Bacteria Resistant to “Last-Resort” Antibiotic Detected in US



By Bianca Jackson

Escherichia coli (E. coli) bacteria resistant to the “last resort” antibiotic, colistin, have been detected in the United States. The gene conferring resistance to colistin, mcr-1, was first detected in a pig in China in November of 2015 and has now been confirmed in other parts of Asia, the US and Europe. A Pennsylvania woman became the first human case of colistin-resistant E. coli infection, and it is likely that more cases will be detected as surveillance efforts intensify. Bacteria are able to share genetic material bacterium-to-bacterium so there are fears that the mcr-1 gene could be acquired by bacteria that are already resistant to an array of other antibiotics, making them into “superbugs.”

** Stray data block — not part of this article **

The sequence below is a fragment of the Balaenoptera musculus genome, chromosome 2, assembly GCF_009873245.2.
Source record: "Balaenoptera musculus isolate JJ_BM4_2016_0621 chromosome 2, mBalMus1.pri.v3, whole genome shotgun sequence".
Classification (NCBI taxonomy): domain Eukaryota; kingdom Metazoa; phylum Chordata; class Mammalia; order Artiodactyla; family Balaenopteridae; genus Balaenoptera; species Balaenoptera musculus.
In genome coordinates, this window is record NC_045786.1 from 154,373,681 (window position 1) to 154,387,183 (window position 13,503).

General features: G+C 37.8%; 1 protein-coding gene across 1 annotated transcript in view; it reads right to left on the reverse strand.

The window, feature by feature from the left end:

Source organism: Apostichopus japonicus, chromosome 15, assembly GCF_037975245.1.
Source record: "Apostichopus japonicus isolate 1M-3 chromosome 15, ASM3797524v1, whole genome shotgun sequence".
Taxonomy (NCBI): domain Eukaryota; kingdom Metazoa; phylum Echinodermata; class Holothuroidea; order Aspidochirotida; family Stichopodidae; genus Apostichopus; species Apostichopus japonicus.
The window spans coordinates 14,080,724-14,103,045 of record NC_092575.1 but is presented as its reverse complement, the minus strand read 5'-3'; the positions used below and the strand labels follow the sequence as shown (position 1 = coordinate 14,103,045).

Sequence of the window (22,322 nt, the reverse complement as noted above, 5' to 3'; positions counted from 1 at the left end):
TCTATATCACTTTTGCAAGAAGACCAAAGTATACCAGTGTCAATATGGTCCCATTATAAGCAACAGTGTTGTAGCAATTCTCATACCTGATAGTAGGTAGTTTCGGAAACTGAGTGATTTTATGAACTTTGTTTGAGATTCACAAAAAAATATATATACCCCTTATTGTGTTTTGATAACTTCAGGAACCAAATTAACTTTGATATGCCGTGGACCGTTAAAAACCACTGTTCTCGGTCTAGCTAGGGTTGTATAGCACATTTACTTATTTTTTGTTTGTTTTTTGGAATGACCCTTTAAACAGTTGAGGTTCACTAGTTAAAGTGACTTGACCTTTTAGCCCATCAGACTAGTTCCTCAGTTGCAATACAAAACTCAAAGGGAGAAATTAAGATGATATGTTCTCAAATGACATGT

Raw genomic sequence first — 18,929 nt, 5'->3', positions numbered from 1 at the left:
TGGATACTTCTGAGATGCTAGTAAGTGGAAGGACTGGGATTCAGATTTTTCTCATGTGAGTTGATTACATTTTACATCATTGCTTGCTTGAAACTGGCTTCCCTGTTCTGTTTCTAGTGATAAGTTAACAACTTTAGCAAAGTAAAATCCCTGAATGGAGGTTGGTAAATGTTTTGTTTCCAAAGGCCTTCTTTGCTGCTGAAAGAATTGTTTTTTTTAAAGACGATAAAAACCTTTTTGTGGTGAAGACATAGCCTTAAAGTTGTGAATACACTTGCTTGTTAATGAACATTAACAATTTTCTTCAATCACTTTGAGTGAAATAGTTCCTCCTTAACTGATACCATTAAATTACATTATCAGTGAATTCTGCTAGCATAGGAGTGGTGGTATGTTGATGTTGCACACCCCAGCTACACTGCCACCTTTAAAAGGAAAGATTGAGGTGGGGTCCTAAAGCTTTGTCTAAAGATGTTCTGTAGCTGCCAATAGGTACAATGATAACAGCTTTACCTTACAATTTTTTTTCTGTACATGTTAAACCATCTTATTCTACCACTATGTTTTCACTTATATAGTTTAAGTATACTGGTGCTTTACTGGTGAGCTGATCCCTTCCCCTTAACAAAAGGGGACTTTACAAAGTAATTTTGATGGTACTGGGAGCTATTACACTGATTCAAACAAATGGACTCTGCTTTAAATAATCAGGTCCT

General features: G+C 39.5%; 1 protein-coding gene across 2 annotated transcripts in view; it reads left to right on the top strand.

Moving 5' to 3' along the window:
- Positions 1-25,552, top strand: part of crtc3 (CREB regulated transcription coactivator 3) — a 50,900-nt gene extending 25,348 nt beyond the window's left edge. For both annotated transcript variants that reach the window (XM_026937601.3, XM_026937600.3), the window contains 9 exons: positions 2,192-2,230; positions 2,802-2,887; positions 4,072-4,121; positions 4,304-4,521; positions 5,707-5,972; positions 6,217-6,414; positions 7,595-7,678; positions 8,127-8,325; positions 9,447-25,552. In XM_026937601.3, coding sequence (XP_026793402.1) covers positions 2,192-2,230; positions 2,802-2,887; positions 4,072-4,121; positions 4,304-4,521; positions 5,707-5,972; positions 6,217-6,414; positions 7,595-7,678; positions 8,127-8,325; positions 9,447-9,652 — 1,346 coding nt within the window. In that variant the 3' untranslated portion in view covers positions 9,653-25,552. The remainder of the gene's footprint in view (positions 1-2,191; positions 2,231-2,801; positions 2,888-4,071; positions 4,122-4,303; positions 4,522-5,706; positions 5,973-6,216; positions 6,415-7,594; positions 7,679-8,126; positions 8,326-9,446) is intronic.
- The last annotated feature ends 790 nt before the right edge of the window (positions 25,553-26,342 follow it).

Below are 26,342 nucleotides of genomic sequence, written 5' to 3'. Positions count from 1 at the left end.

To prevent the spread of antibiotic resistance, the public is advised to:

  • Practice regular hand washing
  • Practice safe food hygiene
  • Keep vaccinations up to date
  • Only take antibiotics when prescribed by a certified health professional
  • Always take the full course of antibiotics
  • Never share antibiotics with others

Healthcare professionals are advised to:

  • Keep working environments and instruments clean
  • Send samples of suspected bacterial infections for testing
  • Only prescribe antibiotics when they are necessary
  • Give the right antibiotic at the right dose at the right time

References

  1. WHO 2015. “Antibiotic Resistance.”
  2. Washington Post. “Updated: Superbug found in Illinois and South Carolina.” 
  3. CDC. “Discovery of first mcr-1 gene in E. coli bacteria found in a human in United States.”

 

Category: news

Posted on: Jul 6, 2016 | Share:
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